As the scoping review aims to identify gaps in existing evidence and map all available evidence, a risk of bias assessment will not be undertaken. Quality appraisal will be undertaken independently by two reviewers for all included studies using the JBI appraisal tools (41) to assess the methodological quality of the studies as well as to determine the extent to which the articles had addressed the possibility of biases. Following an independent review, any discrepancy in interpretation of the data will be discussed between authors to obtain consensus. A kappa coefficient will be obtained.
Data presentation and synthesis of results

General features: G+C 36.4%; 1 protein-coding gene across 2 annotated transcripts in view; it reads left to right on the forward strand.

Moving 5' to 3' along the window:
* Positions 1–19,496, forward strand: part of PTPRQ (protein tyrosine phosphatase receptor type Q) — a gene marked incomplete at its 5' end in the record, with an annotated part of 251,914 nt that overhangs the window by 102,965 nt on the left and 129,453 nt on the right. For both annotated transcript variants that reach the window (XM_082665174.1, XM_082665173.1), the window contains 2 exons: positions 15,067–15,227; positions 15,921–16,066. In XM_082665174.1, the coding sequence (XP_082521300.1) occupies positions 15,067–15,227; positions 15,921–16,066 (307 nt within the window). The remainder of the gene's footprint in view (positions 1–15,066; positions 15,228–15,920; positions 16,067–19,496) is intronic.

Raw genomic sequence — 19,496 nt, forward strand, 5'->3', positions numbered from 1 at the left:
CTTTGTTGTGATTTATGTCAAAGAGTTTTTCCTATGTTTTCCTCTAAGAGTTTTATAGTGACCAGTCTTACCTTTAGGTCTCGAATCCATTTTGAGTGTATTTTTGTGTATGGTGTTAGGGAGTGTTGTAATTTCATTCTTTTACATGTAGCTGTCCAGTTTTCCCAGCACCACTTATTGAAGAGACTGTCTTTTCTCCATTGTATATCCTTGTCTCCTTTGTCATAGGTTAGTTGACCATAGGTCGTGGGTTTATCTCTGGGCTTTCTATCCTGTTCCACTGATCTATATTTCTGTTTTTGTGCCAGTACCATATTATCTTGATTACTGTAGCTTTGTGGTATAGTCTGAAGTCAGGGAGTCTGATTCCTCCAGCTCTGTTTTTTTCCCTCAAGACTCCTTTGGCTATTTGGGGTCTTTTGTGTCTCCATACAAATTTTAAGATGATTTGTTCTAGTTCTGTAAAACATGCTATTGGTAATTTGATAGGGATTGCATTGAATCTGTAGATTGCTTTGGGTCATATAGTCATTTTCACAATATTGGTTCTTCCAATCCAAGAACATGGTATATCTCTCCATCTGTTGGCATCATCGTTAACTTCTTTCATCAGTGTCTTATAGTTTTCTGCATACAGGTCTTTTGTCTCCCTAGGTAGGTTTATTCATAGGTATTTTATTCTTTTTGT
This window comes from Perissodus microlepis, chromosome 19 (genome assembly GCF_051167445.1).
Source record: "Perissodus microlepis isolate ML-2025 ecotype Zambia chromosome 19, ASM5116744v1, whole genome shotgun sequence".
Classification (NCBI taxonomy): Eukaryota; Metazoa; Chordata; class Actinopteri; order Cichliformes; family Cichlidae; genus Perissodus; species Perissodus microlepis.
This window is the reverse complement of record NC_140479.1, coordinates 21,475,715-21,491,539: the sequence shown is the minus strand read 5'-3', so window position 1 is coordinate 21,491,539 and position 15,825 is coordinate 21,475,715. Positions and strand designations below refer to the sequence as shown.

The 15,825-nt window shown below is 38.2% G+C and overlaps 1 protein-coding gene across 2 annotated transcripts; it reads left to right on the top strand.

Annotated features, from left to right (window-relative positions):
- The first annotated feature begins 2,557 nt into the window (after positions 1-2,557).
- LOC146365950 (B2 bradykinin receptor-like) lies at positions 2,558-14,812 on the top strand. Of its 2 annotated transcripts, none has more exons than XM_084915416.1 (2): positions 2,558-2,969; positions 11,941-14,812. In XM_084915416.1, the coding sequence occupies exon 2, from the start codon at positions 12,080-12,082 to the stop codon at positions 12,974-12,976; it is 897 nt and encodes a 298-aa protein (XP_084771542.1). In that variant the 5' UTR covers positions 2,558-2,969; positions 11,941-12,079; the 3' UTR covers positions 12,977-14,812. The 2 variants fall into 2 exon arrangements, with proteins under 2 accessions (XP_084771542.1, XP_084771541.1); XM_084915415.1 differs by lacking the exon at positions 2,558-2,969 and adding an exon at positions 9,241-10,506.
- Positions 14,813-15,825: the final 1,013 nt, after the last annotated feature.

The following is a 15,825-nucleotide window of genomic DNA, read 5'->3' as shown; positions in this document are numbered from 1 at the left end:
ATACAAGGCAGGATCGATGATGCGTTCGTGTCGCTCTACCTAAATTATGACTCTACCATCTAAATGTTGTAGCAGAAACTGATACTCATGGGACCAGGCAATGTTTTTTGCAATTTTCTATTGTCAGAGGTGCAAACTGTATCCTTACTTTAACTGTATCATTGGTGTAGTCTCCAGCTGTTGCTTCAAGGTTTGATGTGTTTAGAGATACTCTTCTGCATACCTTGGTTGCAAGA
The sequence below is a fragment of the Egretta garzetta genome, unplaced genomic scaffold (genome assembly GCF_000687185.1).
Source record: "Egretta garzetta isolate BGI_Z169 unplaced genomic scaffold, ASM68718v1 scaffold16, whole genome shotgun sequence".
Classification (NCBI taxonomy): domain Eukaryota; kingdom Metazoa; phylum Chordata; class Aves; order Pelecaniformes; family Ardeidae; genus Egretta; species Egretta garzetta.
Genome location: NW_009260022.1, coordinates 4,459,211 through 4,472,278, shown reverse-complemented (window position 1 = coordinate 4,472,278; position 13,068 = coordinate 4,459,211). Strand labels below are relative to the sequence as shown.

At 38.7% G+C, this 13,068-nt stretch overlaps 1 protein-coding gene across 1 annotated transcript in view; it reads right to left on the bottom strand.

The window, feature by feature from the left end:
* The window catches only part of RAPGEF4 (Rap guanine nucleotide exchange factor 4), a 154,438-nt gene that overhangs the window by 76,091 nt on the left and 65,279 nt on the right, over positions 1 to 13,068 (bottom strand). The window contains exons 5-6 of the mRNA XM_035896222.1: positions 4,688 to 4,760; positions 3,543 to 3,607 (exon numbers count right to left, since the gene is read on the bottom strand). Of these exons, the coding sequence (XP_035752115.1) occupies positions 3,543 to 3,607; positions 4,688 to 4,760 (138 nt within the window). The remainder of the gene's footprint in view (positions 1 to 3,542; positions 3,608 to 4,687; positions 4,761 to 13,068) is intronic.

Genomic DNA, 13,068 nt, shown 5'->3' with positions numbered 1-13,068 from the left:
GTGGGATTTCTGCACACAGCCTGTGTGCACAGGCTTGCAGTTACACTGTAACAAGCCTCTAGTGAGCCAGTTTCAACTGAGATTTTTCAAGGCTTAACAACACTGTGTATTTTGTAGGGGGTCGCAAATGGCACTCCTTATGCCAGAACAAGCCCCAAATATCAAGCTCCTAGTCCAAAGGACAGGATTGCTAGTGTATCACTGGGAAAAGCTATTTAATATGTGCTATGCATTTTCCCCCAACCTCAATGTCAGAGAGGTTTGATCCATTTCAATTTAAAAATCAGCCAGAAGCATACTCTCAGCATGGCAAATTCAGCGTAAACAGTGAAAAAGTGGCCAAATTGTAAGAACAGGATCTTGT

As the studies considered will include a mix of qualitative, quantitative and mixed research methodologies, meta-aggregation will be used for the synthesis of qualitative results. Meta-aggregation is a process that summarises common findings that are then synthesized and may be from different methodologies (42). They produce generalisations that lead to recommendations for action, hence statements can be useful for evidence-based practice (43). Individual studies will be summarised, then categorized into common themes among all qualitative studies before synthesis. The extracted data will be presented in a tabular form in a manner that aligns with the objective of this scoping review. A narrative summary will accompany the tabulated results and will describe how the results relate to the review objective and questions.